Health - Should I train when I am sick?
At what point do you need to listen to your body and give it a chance to get better? A common question that I hear from people is, ‘Can I exercise when sick? Is it bad or will it help me get better sooner?’
As words, sickness or illness can cover many types of ailments or conditions, so my focus here will be on common colds and flus as we enter the ‘flu season’, which is generally considered to be from May to the end of winter. The medical community broadly class these colds and flus as Upper Respiratory Tract Infections, or URTI.
Smiling faces of happy sailors. To be out on the water you need to look after your body - pic © Kylie Wilson/Positive Image.
If you have a more serious illness, you should definitely not exercise and focus on recuperation. When illness debilitates you, the body needs to use it strength and resources to fight off infection and always seek clearance from your doctor before recommencing your exercise program.
If the ailment is less serious (i.e. a cold or flu), which means the symptoms and effects are unpleasant but not debilitating, then you may do some exercise. There is not a great deal of research on this topic and every person and virus can be different, but a common ‘rule of thumb’ in general use, is the neck check - and that is:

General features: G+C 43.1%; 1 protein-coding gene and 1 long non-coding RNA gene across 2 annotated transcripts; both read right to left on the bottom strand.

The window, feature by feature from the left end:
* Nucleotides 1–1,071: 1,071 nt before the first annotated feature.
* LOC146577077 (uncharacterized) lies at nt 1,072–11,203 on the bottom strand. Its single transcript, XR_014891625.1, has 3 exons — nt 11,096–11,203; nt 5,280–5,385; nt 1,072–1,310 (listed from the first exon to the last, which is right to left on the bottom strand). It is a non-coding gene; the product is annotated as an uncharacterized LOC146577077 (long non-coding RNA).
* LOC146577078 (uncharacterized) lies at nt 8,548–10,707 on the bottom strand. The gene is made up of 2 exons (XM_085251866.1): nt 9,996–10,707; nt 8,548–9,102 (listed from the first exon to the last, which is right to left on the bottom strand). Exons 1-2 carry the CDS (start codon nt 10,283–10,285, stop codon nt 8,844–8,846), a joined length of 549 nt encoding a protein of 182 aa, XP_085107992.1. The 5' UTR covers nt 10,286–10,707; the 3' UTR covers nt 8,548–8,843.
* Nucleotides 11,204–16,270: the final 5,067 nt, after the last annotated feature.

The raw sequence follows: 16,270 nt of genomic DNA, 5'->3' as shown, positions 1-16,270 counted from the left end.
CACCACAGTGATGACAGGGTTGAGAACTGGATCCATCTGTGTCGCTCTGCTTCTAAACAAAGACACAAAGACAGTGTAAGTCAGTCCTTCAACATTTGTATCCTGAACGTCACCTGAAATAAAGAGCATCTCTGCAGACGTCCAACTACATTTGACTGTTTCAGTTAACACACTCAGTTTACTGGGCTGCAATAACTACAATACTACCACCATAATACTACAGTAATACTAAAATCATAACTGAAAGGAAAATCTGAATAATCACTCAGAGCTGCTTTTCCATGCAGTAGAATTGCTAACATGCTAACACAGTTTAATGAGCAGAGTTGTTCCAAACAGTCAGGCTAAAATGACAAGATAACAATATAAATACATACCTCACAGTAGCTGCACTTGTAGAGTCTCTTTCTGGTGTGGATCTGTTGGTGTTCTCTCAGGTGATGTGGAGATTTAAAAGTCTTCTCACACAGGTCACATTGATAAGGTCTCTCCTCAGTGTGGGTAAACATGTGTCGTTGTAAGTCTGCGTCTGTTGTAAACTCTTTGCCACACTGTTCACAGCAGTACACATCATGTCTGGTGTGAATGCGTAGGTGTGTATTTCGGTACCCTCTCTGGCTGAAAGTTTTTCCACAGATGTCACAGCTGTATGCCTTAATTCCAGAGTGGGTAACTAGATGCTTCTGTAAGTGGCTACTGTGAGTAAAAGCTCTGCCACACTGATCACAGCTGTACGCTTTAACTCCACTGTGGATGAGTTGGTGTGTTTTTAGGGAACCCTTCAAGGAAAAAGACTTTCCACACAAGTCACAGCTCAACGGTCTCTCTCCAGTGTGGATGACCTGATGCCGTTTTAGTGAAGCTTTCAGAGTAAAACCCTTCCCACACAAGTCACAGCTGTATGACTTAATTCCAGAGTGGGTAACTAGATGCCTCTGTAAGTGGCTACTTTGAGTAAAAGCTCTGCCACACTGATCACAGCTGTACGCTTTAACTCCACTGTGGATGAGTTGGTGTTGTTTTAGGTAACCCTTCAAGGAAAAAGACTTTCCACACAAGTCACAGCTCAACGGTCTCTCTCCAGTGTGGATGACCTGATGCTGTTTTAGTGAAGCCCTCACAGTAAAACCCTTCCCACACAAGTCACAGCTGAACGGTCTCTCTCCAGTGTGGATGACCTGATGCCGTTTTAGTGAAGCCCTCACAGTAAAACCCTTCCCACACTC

Above neck symptoms only - free to exercise (use the guidelines below) these symptoms include runny nose, sneezing, sore throats, and mild headaches.
If below neck symptoms are present – swollen glands, fever, chest cough, muscle and joint aches all on the trunk and limbs, then it’s best not to exercise.
In general, the research says that light exercise with cold can make you feel better and not do any extra damage. The thinking here, is that light exercise clears airways, enhances circulation and this can speed the healing process via the delivery of good nutrients that are contained in your blood stream. There is every chance it may elevate your mood, as well.
Moderate exercise can boost immune system, and this can be a benefit in both the immediate and longer term.
So what is the key?
Back off the intensity, but be active (walking may be a good option) and there may be physical benefits, but keep the intensity low to keep the heart rate down (as a guide, it should be under 120bpm).
Maintaining immune health from the Exercise Immunology Review. EIR is the official publication and Position Statement of the International Society of Exercise and Immunology.
Practical guidelines for you to prevent infections:
Guidelines for exercising when sick:
If symptoms (fever, headaches, stiffness/soreness and/or excessive fatigue) were severe and you ceased training for a period:
Always happy! - pic © Kylie Wilson/Positive Image.